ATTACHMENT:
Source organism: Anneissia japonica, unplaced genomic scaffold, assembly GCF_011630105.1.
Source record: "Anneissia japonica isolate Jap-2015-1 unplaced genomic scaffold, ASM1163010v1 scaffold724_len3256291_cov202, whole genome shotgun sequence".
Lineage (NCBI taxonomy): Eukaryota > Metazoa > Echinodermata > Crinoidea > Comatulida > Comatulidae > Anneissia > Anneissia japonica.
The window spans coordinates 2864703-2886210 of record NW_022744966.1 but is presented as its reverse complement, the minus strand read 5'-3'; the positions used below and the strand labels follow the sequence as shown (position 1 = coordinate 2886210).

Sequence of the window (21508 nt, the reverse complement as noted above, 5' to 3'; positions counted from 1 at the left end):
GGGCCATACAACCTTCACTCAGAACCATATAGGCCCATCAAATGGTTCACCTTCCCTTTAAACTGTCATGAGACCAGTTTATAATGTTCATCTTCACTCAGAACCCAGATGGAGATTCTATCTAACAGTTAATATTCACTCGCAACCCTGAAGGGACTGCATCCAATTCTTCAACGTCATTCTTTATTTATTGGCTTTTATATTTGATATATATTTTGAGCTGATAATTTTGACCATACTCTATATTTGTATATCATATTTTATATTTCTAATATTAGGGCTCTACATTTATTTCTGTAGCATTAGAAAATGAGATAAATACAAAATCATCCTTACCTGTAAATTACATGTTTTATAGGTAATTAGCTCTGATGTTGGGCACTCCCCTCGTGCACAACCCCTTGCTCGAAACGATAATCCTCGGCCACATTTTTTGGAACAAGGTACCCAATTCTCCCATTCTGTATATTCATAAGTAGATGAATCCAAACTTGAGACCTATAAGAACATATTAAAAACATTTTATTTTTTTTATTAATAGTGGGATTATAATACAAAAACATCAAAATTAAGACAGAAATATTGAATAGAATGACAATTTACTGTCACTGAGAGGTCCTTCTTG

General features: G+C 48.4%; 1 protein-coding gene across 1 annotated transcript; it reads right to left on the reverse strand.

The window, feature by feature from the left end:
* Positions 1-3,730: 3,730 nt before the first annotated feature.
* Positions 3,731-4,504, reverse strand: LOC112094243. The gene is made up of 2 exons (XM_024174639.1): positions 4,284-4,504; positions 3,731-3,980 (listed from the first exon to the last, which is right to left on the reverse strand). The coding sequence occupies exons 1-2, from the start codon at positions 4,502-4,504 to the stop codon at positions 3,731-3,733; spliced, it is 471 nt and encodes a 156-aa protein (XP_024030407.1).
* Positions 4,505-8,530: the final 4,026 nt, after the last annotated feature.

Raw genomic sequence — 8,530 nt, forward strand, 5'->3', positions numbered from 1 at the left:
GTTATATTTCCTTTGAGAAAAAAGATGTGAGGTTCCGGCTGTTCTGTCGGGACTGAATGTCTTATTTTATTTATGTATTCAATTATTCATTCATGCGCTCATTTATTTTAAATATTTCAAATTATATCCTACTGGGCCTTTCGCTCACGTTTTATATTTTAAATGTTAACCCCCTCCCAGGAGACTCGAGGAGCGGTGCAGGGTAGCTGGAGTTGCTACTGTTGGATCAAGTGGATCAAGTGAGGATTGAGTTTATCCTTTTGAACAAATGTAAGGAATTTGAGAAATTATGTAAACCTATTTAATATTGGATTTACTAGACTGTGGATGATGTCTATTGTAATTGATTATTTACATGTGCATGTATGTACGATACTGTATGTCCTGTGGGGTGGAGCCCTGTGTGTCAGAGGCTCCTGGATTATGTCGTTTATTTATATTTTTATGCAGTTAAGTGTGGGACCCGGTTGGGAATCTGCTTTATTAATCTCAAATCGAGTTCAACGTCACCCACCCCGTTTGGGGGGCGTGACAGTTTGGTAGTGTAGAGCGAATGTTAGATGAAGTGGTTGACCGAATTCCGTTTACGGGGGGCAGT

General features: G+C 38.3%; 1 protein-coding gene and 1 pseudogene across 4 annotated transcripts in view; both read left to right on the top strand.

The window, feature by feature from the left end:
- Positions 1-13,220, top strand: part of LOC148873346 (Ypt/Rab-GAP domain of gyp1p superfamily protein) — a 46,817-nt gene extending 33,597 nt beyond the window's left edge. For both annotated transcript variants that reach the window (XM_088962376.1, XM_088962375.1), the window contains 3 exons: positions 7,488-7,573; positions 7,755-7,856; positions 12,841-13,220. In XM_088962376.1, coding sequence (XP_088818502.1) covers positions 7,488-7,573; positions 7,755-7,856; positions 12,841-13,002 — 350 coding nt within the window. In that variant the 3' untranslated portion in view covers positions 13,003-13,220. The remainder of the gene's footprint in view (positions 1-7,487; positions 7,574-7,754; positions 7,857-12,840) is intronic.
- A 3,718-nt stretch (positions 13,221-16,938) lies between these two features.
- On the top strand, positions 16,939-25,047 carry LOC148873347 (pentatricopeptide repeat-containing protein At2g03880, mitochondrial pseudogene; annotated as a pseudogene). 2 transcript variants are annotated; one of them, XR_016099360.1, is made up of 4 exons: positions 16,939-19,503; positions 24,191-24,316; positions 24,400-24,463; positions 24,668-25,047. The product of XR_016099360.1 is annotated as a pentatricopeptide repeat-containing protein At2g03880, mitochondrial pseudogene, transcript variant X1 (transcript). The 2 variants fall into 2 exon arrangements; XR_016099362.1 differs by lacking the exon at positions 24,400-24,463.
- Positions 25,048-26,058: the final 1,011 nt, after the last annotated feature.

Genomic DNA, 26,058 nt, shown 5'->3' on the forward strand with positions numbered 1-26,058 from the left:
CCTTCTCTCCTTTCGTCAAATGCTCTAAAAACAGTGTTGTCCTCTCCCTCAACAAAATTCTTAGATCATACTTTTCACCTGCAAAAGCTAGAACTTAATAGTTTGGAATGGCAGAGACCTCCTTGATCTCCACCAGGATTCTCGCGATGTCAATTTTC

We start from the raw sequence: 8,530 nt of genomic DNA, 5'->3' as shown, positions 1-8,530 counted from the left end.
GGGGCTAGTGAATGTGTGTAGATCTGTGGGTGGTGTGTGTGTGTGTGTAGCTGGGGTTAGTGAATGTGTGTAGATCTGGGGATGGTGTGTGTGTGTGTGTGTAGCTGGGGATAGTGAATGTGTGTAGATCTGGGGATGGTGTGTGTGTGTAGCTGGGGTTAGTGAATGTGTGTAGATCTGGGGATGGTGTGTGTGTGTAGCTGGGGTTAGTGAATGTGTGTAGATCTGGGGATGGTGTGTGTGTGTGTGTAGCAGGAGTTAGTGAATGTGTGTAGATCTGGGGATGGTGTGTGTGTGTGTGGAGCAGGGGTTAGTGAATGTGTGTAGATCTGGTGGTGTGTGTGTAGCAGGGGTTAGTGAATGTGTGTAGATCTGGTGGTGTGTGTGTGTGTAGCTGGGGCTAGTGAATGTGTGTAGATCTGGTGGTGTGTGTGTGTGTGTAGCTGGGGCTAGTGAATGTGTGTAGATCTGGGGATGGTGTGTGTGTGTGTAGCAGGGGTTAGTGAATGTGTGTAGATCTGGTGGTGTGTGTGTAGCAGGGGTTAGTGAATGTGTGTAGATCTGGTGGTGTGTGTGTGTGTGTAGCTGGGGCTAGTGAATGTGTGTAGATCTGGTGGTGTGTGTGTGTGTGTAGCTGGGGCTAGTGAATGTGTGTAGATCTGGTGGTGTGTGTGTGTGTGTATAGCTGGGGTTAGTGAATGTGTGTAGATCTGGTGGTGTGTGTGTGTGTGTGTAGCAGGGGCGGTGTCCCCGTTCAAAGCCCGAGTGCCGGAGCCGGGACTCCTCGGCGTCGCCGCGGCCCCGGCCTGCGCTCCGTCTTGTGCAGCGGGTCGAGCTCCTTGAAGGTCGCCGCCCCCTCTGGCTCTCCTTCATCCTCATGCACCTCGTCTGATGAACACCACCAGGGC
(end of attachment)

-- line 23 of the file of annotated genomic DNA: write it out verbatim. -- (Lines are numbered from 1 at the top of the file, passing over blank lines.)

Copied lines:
GGGGCTAGTGAATGTGTGTAGATCTGTGGGTGGTGTGTGTGTGTGTGTAGCTGGGGTTAGTGAATGTGTGTAGATCTGGGGATGGTGTGTGTGTGTGTGTGTAGCTGGGGATAGTGAATGTGTGTAGATCTGGGGATGGTGTGTGTGTGTAGCTGGGGTTAGTGAATGTGTGTAGATCTGGGGATGGTGTGTGTGTGTAGCTGGGGTTAGTGAATGTGTGTAGATCTGGGGATGGTGTGTGTGTGTGTGTAGCAGGAGTTAGTGAATGTGTGTAGATCTGGGGATGGTGTGTGTGTGTGTGGAGCAGGGGTTAGTGAATGTGTGTAGATCTGGTGGTGTGTGTGTAGCAGGGGTTAGTGAATGTGTGTAGATCTGGTGGTGTGTGTGTGTGTAGCTGGGGCTAGTGAATGTGTGTAGATCTGGTGGTGTGTGTGTGTGTGTAGCTGGGGCTAGTGAATGTGTGTAGATCTGGGGATGGTGTGTGTGTGTGTAGCAGGGGTTAGTGAATGTGTGTAGATCTGGTGGTGTGTGTGTAGCAGGGGTTAGTGAATGTGTGTAGATCTGGTGGTGTGTGTGTGTGTGTAGCTGGGGCTAGTGAATGTGTGTAGATCTGGTGGTGTGTGTGTGTGTGTAGCTGGGGCTAGTGAATGTGTGTAGATCTGGTGGTGTGTGTGTGTGTGTATAGCTGGGGTTAGTGAATGTGTGTAGATCTGGTGGTGTGTGTGTGTGTGTGTAGCAGGGGCGGTGTCCCCGTTCAAAGCCCGAGTGCCGGAGCCGGGACTCCTCGGCGTCGCCGCGGCCCCGGCCTGCGCTCCGTCTTGTGCAGCGGGTCGAGCTCCTTGAAGGTCGCCGCCCCCTCTGGCTCTCCTTCATCCTCATGCACCTCGTCTGATGAACACCACCAGGGC